As the nation's largest pension fund, TIAA-CREF, a retirement fund mainly for educators, prides itself on being responsive to shareholders and a "concerned investor"on social responsibility matters. The fund, however, continues to hold large investments which put public health, factory workers, and citizens at risk. Why should life-giving pension money be invested in deadly tobacco, sweatshop labor, energy companies tied to brutal dictatorships, or economic ventures that promote miseries for Third World citizens? There are more positive ways to invest and still earn good returns. A broad-based coalition is calling for funds to be invested in affordable housing and in companies which are, for example, pioneering socially or environmentally responsible products or services.

Contacts for further information [ Main contact in NYC is Dave Wilson, 212--674-9499, nicadlw at earthlink.net ; or national campaign organizer, Neil Wollman, 219-982-5346, njwollman at manchester.edu.

A CEDU Teacher

For those who are curious.

I am one of the 250 or so who lost their job on Friday in North Idaho.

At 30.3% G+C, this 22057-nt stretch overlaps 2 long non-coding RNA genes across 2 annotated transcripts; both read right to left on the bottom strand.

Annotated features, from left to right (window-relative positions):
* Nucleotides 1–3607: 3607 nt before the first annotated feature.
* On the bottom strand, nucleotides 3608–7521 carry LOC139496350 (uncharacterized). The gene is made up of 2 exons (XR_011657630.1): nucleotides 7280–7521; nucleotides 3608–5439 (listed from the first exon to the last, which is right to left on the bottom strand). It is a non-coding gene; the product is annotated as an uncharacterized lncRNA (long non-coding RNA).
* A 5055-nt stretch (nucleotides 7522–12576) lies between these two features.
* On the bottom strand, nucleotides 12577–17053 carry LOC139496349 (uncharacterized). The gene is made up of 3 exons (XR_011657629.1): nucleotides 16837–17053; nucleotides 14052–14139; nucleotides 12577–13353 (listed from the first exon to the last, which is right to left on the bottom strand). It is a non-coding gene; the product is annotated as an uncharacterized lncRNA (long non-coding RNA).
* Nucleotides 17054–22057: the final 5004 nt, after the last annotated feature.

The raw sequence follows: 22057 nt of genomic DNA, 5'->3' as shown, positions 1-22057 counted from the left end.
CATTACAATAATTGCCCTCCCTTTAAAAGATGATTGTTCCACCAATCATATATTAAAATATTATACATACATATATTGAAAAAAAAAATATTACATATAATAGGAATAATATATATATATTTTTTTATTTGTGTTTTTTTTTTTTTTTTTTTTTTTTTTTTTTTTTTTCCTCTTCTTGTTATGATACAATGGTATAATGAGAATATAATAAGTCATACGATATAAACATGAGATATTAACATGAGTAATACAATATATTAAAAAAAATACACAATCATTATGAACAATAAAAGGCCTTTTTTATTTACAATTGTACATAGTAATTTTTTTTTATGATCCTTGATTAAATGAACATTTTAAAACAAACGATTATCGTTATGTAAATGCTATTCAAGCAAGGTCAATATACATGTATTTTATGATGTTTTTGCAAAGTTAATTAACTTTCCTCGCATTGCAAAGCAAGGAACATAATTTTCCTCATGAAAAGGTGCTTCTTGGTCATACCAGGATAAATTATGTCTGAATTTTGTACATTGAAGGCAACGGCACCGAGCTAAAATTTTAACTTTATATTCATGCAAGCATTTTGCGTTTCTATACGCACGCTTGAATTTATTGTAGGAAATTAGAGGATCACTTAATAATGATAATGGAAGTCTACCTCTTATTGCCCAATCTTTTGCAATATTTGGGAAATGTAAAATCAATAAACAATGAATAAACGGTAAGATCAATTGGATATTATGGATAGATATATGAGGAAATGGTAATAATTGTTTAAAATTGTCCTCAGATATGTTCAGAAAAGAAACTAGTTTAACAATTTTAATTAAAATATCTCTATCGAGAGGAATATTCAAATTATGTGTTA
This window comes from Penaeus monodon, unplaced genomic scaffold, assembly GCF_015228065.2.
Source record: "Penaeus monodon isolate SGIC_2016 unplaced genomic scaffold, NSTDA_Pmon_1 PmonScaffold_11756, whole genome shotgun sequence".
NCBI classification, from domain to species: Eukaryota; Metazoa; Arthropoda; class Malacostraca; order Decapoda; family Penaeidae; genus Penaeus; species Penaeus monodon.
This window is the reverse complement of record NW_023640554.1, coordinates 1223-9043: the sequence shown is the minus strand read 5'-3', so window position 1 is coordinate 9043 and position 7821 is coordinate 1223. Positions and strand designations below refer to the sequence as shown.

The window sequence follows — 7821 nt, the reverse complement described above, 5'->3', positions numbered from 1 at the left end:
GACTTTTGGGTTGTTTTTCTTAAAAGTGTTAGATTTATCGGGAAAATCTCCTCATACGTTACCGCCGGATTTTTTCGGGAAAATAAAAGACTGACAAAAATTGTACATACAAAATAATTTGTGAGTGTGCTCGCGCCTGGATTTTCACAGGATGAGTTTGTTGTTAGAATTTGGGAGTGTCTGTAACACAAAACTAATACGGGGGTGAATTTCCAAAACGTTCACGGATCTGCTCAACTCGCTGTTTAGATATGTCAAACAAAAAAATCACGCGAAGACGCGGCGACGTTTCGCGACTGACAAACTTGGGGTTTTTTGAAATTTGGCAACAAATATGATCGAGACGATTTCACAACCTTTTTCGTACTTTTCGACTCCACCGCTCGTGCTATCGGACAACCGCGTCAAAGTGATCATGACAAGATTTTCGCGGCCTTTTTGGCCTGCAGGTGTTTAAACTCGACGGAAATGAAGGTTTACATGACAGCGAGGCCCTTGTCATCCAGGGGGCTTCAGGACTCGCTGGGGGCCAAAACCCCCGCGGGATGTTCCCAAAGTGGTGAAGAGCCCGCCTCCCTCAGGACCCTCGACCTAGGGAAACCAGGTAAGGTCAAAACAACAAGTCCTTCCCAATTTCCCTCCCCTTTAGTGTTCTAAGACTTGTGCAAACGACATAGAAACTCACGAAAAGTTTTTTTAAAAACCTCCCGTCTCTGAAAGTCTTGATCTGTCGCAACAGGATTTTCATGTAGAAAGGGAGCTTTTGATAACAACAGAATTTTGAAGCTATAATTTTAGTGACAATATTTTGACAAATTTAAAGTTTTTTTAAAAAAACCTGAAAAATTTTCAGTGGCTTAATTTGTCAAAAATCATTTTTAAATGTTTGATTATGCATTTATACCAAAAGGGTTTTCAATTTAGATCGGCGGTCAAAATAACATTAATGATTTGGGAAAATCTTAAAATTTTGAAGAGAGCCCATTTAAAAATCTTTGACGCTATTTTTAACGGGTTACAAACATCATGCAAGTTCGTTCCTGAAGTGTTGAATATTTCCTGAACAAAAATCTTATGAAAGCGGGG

None of the staff, or even the regional managers were aware that the financial problems at CEDU had reached such dire proportions until we did not receive our paychecks on Thurs (March2005)

We were told that a meeting of the upper management/financial backers would take place on Fri., and that an announcement would be made late in the day informing us of when we might receieve our checks.

I have since been told that the two primary investors in Brown Schools 1) George McGowan and his partner, Delough (sp?) and 2)a group called "Teachers" could not reach


1) George McCown and his investment group McCown deLeeuw
2) Teachers = Teachers Insurance andAnnuity Association/College Retirement Equities Fund (TIA/CREF)


could not reach agreement on a plan or price for a possible sale to other investors, and instead chose to immediately close the schools and have filed for Chapter 7 bankruptcy, which means all the schools' property and assets will be sold off to pay debts.

I am not sure if corporations or subsidiaries, such as CEDU, can file Chapter 7